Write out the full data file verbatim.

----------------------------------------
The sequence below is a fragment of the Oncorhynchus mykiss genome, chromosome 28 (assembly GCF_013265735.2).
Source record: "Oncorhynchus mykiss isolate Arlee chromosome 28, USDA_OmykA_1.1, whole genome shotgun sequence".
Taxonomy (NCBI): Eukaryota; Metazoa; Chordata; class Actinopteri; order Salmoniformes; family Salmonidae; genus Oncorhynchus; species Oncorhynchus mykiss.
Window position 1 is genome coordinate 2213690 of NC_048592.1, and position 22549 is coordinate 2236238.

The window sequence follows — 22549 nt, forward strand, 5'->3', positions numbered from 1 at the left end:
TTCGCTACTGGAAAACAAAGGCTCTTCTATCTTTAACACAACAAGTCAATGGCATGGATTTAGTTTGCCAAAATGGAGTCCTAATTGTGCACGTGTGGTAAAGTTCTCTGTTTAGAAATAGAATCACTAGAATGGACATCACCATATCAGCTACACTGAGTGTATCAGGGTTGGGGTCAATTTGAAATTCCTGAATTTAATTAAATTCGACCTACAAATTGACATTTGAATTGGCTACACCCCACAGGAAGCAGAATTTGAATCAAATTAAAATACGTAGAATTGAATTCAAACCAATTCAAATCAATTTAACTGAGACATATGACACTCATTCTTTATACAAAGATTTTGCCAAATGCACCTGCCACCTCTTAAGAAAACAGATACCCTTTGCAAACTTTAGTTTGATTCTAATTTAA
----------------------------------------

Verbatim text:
The sequence below is a fragment of the Oncorhynchus mykiss genome, chromosome 28 (assembly GCF_013265735.2).
Source record: "Oncorhynchus mykiss isolate Arlee chromosome 28, USDA_OmykA_1.1, whole genome shotgun sequence".
Taxonomy (NCBI): Eukaryota; Metazoa; Chordata; class Actinopteri; order Salmoniformes; family Salmonidae; genus Oncorhynchus; species Oncorhynchus mykiss.
Window position 1 is genome coordinate 2213690 of NC_048592.1, and position 22549 is coordinate 2236238.

The window sequence follows — 22549 nt, forward strand, 5'->3', positions numbered from 1 at the left end:
TTCGCTACTGGAAAACAAAGGCTCTTCTATCTTTAACACAACAAGTCAATGGCATGGATTTAGTTTGCCAAAATGGAGTCCTAATTGTGCACGTGTGGTAAAGTTCTCTGTTTAGAAATAGAATCACTAGAATGGACATCACCATATCAGCTACACTGAGTGTATCAGGGTTGGGGTCAATTTGAAATTCCTGAATTTAATTAAATTCGACCTACAAATTGACATTTGAATTGGCTACACCCCACAGGAAGCAGAATTTGAATCAAATTAAAATACGTAGAATTGAATTCAAACCAATTCAAATCAATTTAACTGAGACATATGACACTCATTCTTTATACAAAGATTTTGCCAAATGCACCTGCCACCTCTTAAGAAAACAGATACCCTTTGCAAACTTTAGTTTGATTCTAATTTAA